Note to Michele Bachmann: Presidents Don't Control the Price of Gasoline

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Regular readers of my blog or my Twitter followers know that I feel about politics the way that Luddites feel about technology. So, permit me this brief detour into the political realm to note that Michelle Bachmann cannot control the price of gasoline in the United States.

This shouldn't really be something that has to be said, given that oil market is global and immensely complex, but Bachmann told a group of prospective South Carolina voters she could determine the price of gas. "The day that the president became president gasoline was $1.79 a gallon. Look at what it is today," she said. "Under President Bachmann, you will see gasoline come down below $2 a gallon again. That will happen."

This ignores the geological and geopolitical realities of the world oil market. It's just impossible to promise the price of gasoline at some future date several years from now. Well, actually, I shouldn't say that. Perhaps President Bachmann would institute price controls or spend massive sums to subsidize gasoline in an effort to drive gas prices down. The Chinese kept gasoline prices down for a while with heavy-handed efforts. But it's hard to see how that squares with her small government posture. (To say nothing about whether that would be a good way to spend public money.)

Politico notes that she mentioned shale development and is a long time proponent of more Arctic drilling, but let's look at the numbers. The United States Geological Survey estimates that there is a 50 percent chance of finding seven billion barrels of technically recoverable oil in the Arctic National Wildlife Refuge. Sounds like a lot, no? But Americans use about 20 million barrels a day, so if we sucked out all of those billions of barrels, we'd use it up in less than a year. The shale guys are talking big, too, for sure. But we've already had one shale bust in this country. And most of the big successes have been with gas. And environmental tradeoffs still cloud shale's future. And the USGS pegged the oft-cited Bakken formation as having a few billion barrels of technically recoverable oil. And shale oil production in 2010 was a mere 275,000 barrels a day.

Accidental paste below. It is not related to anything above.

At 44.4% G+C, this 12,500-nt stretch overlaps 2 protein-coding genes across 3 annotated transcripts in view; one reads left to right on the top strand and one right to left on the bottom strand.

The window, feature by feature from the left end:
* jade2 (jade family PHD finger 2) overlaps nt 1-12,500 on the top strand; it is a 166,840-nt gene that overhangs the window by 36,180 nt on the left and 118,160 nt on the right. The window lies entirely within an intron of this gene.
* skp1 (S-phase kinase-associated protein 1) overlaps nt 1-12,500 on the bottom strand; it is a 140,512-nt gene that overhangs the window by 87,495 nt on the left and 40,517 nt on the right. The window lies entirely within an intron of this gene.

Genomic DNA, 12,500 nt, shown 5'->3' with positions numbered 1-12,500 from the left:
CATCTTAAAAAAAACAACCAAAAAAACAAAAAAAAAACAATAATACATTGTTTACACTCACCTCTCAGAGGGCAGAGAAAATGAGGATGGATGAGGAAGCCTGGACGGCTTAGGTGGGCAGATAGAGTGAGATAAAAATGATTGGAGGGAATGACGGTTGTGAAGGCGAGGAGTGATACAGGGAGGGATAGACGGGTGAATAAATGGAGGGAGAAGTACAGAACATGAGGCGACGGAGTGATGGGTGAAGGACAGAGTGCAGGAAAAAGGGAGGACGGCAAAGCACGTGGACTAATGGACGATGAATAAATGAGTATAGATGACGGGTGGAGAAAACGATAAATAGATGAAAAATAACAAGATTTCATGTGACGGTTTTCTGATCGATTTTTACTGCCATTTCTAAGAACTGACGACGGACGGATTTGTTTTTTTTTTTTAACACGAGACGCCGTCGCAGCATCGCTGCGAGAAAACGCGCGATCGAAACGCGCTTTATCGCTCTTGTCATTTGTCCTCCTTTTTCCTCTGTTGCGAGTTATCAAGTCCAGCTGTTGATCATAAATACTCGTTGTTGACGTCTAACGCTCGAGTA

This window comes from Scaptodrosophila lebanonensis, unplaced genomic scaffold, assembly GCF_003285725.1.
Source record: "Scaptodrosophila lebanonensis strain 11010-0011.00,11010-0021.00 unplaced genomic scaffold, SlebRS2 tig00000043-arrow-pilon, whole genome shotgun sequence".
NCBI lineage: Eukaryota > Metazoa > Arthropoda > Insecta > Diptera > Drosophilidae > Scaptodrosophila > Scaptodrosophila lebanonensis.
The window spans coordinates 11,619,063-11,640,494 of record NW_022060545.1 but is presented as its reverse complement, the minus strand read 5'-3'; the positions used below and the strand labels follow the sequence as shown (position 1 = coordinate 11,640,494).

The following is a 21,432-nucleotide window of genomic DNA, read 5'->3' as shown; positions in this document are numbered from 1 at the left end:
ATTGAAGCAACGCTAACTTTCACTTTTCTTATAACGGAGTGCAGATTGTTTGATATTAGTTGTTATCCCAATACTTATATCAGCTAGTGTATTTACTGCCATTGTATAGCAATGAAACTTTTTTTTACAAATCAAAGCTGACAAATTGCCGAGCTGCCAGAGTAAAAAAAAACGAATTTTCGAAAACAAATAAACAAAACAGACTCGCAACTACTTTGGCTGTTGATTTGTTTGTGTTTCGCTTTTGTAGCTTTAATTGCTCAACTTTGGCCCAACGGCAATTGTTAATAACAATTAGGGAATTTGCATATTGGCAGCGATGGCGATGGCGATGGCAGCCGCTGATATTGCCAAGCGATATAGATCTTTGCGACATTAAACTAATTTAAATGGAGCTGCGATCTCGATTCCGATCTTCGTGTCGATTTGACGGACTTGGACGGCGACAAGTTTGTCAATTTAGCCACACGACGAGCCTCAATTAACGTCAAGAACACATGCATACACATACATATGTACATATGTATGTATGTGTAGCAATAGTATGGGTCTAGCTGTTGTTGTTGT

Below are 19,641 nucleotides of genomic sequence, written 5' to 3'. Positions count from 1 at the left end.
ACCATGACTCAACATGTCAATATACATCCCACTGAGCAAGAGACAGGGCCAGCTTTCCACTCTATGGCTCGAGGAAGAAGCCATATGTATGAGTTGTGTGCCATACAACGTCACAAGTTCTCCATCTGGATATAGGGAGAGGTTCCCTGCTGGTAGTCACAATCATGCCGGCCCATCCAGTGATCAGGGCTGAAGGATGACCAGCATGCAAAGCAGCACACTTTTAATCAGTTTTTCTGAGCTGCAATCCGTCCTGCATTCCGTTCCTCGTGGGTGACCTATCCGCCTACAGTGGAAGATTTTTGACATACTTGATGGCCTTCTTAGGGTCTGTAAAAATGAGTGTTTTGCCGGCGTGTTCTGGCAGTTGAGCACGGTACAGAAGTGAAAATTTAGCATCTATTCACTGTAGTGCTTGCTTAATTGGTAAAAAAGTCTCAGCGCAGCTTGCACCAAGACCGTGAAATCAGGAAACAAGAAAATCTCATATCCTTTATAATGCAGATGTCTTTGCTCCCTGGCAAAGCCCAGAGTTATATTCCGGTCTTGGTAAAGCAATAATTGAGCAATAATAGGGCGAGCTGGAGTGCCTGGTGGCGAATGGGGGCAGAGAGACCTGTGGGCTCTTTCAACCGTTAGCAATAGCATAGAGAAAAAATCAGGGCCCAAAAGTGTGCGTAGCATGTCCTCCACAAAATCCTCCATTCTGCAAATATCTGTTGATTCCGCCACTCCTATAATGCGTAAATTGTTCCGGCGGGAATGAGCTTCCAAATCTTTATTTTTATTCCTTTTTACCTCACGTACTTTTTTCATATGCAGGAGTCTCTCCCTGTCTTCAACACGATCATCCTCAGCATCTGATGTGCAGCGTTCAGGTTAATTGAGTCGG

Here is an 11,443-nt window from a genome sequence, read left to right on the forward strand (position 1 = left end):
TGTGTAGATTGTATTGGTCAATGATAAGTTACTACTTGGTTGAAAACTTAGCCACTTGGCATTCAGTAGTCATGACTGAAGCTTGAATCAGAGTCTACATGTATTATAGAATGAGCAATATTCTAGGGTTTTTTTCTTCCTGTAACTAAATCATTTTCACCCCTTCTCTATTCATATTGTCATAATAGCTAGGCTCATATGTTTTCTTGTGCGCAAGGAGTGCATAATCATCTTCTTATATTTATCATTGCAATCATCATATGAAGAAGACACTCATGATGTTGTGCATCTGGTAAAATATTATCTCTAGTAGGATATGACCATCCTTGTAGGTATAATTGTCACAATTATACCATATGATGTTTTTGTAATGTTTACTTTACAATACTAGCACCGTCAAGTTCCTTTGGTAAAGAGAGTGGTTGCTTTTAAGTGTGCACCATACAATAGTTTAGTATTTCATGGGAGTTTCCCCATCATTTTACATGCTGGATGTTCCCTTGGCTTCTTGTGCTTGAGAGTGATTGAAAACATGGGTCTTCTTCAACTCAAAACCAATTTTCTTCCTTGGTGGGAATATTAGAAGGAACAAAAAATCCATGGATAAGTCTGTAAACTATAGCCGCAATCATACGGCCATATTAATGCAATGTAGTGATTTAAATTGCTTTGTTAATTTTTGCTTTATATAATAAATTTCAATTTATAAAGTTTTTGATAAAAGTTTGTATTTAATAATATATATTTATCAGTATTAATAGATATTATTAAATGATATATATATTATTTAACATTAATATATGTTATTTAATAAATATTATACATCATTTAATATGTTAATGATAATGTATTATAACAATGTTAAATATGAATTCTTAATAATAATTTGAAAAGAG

All of that to say: it is not credible for a politician to state they can bring the price of gasoline down under $2 with increased domestic production in the very near term.

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Alexis C. Madrigal

Alexis Madrigal is the deputy editor of TheAtlantic.com, where he also oversees the Technology Channel. He's the author of Powering the Dream: The History and Promise of Green Technology. More

The New York Observer has called Madrigal "for all intents and purposes, the perfect modern reporter." He co-founded Longshot magazine, a high-speed media experiment that garnered attention from The New York Times, The Wall Street Journal, and the BBC. While at Wired.com, he built Wired Science into one of the most popular blogs in the world. The site was nominated for best magazine blog by the MPA and best science Web site in the 2009 Webby Awards. He also co-founded Haiti ReWired, a groundbreaking community dedicated to the discussion of technology, infrastructure, and the future of Haiti.

He's spoken at Stanford, CalTech, Berkeley, SXSW, E3, and the National Renewable Energy Laboratory, and his writing was anthologized in Best Technology Writing 2010 (Yale University Press).

Madrigal is a visiting scholar at the University of California at Berkeley's Office for the History of Science and Technology. Born in Mexico City, he grew up in the exurbs north of Portland, Oregon, and now lives in Oakland.

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